From the web: One group of scientists look at vimana

Vimana, or flying craft, mentioned in the ancient Hindu texts were considered, by many modern scientists, as creations of myth. There is no proof that they existed, other than the documents that mention them. But wouldn’t it be interesting if something was found?

What if these myths were real, long ago. There would probably be those that had no idea what the technology was. Like today, many of the users of the Internet don’t know how it works, just that it works. If the world went into a global disaster, then years later when the old ones were reminiscing about how wonder life was, they might talk about the Internet to those around the camp fire.

How they were able to order things and have them delivered to their home. How they could see movies and pictures of places they have never been to. Listen to people speak from the other side of the world.

How would those young people that never experienced anything like that react? They might be awed. Then tell others that they know, maybe those of the village that were not present at the fire. Or were out fishing or hunting. We know through the classroom experiment, grapevine, that the story told through many people changes.

Being that these people probably struggled to survive daily, then a tale of something so wondrous and magical would probably remain in the minds. When the old ones died, no one would be there to correct the story. It would be a story about the time before the great <put favorite disaster here>.

Men were gods, they called up magic and moved faster than a horse could carry them. They could travel to the stars and go from one part of the world to another in one day! They cured most diseases and lived more than 80 winters. They run for enjoyment not to survive.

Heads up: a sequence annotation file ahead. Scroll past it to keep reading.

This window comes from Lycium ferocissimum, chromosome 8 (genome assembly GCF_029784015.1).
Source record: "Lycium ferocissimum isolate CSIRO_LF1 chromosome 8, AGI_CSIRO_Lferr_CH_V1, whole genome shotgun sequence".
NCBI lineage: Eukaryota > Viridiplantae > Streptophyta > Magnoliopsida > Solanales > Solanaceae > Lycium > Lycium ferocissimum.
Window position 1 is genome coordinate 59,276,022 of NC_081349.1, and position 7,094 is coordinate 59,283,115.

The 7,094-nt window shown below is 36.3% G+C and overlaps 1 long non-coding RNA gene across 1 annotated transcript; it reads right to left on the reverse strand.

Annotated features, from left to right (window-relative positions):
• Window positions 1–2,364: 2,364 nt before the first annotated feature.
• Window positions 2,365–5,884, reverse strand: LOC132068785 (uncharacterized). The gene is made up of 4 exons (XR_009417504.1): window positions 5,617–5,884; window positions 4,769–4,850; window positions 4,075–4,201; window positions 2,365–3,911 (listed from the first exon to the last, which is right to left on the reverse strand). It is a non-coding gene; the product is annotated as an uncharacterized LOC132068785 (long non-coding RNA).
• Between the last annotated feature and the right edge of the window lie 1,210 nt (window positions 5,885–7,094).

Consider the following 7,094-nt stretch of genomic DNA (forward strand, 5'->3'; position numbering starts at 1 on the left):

Eventually, the people would try to codify the stories of the First Time, the Golden Age of Man. When gods walked amongst the people. They had vast power at their disposal but also great and savage weapons of power. The gods waged war on each other with flying craft that shot arrows of massive power. They sailed the oceans and could sail under the oceans.

Why did beings of such power die? It had to be the great <put favorite disaster here> was the punishment by the Father of the gods. Still the name of the tools of the gods might not be remembered but some of the things they could do, explained as the people could explain.

Is this the future of mankind if we get one of the <put favorite disaster here>? Is this the past of mankind?  We do know that we get certain disasters over and over and of course man just loves killing his fellow man.

Is this true? Who knows, until we search more underwater, I will hold out hope. Is this a possible future of ours? Possible, we don’t really know what the peasants of the Dark Ages used to say about the times of Rome. It would be interesting to know though.




Why is Wall of Destruction my first book?

DSC02606A few years ago I picked up a book by Graham Hancock called “Fingerprints of the Gods” that changed the way I thought of history. I have been a history nut since my school days but in this book Mr. Hancock challenged the orthodox views of how civilization progressed. I was hooked.